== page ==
Derek Jeter: He continues to perform every day. His plate is already full of endorsements. He has a Gillette partnership with Roger Federer and Tiger Woods and appeared in TV commercials for Gatorade, Visa, Nike (Jumpman) and more. He even has cologne named Driven. His Turn 2 Foundation is themed around teenagers avoiding drug and alcohol as well as rewarding educational success. The question is if there is one other corporation willing to pay premium dollars for the best in the business. I say yes.
The Next Joe: We are not talking about Yankees skipper Joe Girardi but Joe Buck, Fox's top MLB and NFL broadcaster. Buck stars in Budweiser commercials and he will continue to be at the forefront of programs needing a voice, moderator or host.
Cole Hamels: Last year's World Series MVP has taken a hit this postseason. His on-the-field struggles have left many in the talk-radio space dissecting his role with the team. His Philadelphia fan base is strong and his good looks help his marketing appeal. But his national appeal (upside) took the biggest hit of anyone this fall.
Mark Teixeira: Coming to New York as a free agent, he put a large amount of money in the bank (roughly $180 million). He also helped the Yankees all year round. Unfortunately, he has come up short in the World Series. And with other bankable Yankees around, he becomes just another "really good" face to the team. He works for on-the-field success (and local advertising) but not for a national ad campaign. He is an avid fisherman and hunter and I could see a deal in this space with a retail outlet and/or promotional appearances at fishing tournaments or private getaways with wealthy fans.
Joba Chamberlain: Billed as the next great Yankees pitcher, he was moved into the bullpen late in the season and through the postseason. With that and the success of the Yankees starting pitchers, his national exposure diminished this fall (though his performance in Game Six helps). With so many other big names on the Yankees roster, he needs a solid year of on-field success to break through the Yankees clutter. Uniqueness: He is one of a handful Native American players in the MLB and has family still living on American Indian reservations. Negative: He had a DUI one year ago.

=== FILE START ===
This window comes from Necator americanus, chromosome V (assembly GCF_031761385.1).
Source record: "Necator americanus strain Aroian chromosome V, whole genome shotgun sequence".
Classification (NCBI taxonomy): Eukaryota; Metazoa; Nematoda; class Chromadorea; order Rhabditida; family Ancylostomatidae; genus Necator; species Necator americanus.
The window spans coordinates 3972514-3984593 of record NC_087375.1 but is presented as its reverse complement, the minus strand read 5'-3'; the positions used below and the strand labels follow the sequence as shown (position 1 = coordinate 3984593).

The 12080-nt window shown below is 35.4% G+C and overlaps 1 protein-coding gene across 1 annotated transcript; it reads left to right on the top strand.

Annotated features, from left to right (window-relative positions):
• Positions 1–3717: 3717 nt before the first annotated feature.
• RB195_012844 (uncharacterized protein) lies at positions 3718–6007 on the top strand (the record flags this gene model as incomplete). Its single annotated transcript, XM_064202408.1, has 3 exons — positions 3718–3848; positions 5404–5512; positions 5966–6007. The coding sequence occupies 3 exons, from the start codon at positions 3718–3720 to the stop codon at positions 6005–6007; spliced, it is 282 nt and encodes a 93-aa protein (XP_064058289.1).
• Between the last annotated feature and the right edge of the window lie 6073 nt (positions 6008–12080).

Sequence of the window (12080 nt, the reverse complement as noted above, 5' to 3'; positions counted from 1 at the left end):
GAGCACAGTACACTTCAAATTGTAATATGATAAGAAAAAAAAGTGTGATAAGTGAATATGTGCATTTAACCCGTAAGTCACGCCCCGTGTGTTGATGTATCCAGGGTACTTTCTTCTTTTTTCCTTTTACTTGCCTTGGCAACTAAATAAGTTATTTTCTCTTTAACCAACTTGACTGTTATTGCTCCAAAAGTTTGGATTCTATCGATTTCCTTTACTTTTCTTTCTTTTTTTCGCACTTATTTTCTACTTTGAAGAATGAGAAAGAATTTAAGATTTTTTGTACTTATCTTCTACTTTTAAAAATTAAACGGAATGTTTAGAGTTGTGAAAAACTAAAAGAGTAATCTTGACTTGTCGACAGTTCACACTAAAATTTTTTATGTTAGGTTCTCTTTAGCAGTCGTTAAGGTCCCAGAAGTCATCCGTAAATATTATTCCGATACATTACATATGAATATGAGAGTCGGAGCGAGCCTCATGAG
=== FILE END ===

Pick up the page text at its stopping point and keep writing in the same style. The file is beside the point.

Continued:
Johnny Damon: He played great this postseason but with the success of others, he won't end up being the "star" of the games. And with that, his national appeal stays stagnant. Like Matsui, he is a free agent. If the Yankees choose to let him go during free agency, his stock will drop (can't be better than his time with Boston and New York). Lastly, being injured in the third inning of Game Six prevented him from any last-minute heroics, too.
Ryan Howard: Already one of the leagues' marketing powerhouses, he had the chance to solidify himself as the go-to endorser in MLB. Ryan fell short. He is already the face of Subway's baseball advertising efforts, but heading into 2010 his national glamor will have cooled and others caught up to him. But don't be shortsighted, he is still a dominant player in the Big Leagues and will be around for a long time both on and off the field (and his home run in Game Six reminded all of us about that).
|ABOUT THE AUTHOR|
David Schwab is the managing director of Octagon First Call, Octagon's celebrity acquisition and activation division. Annually, his business unit analyzes the value of spokespeople for more than 100 corporate marketing programs, leads contract negotiations and ultimately, manages the celebrity-portion of the campaigns. Follow him via twitter @david_schwab.